'The Plot Against America': The True Stories Behind the HBO Series

Despite being a work of fiction, based upon speculation on what America would have become had a far-right Republican been elected instead of Franklin D. Roosevelt getting a third term, The Plot Against America is one of Philip Roth's most personal books.

Though it tells the story of a fictional presidency undertaken by aviation hero Charles A. Lindbergh, who Roth calls a "white supremacist" in a New York Times piece, it also features Roth's own family as its main characters, including Philip himself. Now, the 2004 book is being turned into an HBO series, starring Winona Ryder, Zoe Kazan, John Turturro, as well as Azhy Robertson as a young Philip.

Writing in the New York Times about why he decided to write this story with Lindbergh at its heart, Roth said: "I came upon a sentence [which] notes that there were some Republican isolationists who wanted to run Lindbergh for president in 1940. That's all there was, that one sentence with its reference to Lindbergh and to a fact about him I'd not known. It made me think, 'What if they had?' and I wrote the question in the margin. Between writing down that question and the fully evolved book there were three years of work, but that's how the idea came to me."

In that same piece, he goes on to say of Lindbergh, who became internationally famous in 1927 after flying nonstop from New York to Paris: "Lindbergh [chose] himself as the leading political figure in a novel where I wanted America's Jews to feel the pressure of a genuine anti-Semitic threat. Lindbergh as a social force was distinguished not solely by his isolationism but by his racist attitude toward Jews—an attitude that is reflected unambiguously in his speeches, diaries and letters.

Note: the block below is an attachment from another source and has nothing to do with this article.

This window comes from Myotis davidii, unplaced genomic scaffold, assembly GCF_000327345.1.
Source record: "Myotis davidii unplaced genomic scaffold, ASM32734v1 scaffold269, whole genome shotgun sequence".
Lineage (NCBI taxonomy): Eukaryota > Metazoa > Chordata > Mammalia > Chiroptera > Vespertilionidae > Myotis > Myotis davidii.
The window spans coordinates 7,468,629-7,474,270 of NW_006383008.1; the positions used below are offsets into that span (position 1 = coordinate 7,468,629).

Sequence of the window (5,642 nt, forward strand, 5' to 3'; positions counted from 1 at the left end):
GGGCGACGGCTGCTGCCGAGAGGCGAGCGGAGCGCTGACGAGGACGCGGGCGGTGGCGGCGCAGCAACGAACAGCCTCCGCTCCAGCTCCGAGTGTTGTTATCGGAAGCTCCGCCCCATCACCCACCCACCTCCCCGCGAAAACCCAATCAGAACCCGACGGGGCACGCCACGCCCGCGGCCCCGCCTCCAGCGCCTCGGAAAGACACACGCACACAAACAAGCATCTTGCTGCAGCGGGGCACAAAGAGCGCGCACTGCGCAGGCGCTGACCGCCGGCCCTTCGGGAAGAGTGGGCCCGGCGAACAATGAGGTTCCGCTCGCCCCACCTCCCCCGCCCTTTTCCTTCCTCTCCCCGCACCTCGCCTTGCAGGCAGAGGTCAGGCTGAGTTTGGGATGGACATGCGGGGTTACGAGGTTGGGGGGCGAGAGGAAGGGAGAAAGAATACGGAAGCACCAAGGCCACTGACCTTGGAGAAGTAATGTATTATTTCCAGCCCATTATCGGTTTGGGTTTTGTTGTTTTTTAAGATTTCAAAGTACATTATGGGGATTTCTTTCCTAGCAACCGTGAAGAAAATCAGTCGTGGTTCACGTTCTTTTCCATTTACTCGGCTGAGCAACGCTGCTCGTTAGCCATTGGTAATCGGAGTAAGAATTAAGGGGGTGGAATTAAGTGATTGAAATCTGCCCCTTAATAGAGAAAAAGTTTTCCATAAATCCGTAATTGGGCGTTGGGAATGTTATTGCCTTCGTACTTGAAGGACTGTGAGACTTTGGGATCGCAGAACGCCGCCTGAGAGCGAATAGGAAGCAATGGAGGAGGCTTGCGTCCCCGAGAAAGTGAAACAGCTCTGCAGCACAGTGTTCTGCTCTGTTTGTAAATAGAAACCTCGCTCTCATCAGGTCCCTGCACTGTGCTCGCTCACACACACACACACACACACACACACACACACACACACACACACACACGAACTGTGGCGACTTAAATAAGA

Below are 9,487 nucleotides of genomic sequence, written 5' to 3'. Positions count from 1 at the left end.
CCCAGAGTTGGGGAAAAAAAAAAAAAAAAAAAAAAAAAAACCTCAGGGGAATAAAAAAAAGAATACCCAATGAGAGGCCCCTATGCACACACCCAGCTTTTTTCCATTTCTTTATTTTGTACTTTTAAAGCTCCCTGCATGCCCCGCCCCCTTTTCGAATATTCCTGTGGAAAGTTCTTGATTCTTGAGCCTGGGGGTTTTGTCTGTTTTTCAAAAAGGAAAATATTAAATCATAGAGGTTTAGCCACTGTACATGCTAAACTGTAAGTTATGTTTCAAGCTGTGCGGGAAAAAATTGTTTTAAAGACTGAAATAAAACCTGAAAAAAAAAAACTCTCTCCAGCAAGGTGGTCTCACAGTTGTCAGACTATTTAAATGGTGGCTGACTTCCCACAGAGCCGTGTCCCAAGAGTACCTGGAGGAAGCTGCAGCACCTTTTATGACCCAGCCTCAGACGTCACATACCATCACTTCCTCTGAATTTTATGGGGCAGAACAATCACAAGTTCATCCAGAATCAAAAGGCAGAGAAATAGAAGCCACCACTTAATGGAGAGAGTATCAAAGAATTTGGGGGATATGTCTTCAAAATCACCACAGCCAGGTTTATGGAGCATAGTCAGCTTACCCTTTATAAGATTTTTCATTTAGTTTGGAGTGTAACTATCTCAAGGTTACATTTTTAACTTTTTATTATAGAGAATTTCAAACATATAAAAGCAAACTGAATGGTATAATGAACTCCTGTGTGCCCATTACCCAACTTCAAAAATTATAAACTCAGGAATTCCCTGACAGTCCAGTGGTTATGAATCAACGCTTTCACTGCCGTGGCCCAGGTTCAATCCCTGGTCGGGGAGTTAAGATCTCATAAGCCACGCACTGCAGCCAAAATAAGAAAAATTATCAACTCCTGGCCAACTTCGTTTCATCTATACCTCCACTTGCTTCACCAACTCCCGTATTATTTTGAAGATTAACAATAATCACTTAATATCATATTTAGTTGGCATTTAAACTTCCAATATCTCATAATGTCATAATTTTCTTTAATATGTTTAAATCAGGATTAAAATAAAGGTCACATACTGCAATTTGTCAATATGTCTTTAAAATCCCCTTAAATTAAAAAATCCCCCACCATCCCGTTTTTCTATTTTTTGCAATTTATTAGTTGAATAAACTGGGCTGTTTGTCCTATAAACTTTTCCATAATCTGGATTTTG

charles lindbergh
Charles Lindbergh (left, as played by Ben Cole) becomes President in 'The Plot Against America' HBO

"He was at heart a white supremacist, and, leaving aside his friendship with individual Jews like Harry Guggenheim, he did not consider Jews, taken as a group, the genetic, moral or cultural equals of Nordic white men like himself and did not consider them desirable American citizens other than in very small numbers."

Among the evidence for his white supremacist views are a 1939 Reader's Digest article (quoted in a New Yorker piece comparing Lindbergh to President Donald Trump) in which he said that the West, "can have peace and security only so long as we band together to preserve that most priceless possession, our inheritance of European blood."

A 1941 speech is Des Moines for his isolationist group America First, meanwhile, saw him espouse a typical anti-semitic talking point. He said, "their [Jews'] greatest danger to this country lies in their large ownership and influence in our motion pictures, our press, our radio, and our government."

Lindbergh was also known to have admiration for Adolf Hitler, of whom he said in his Reader's Digest piece, "[he] accomplished results (good in addition to bad) which could hardly have been accomplished without some fanaticism." Awarded a medal by Herman Göring on behalf of Hitler, Lindbergh refused to return it even after Kristalnacht, when thousands of Jewish businesses were destroyed and their owners taken to concentration camps.

In a letter home, he said the Nazi leader (per Esquire) was "a very great man, like an inspired religious leader—and as such rather fanatical—but not scheming, not selfish, not greedy for power, but a mystic, a visionary who really wants the best for his country and on the whole has rather a broad view."

Per the L.A. Times, Lindbergh never gave up his white supremacist views and his Nazi sympathising, dying in 1974.

The Plot Against America starts on March 16 on HBO.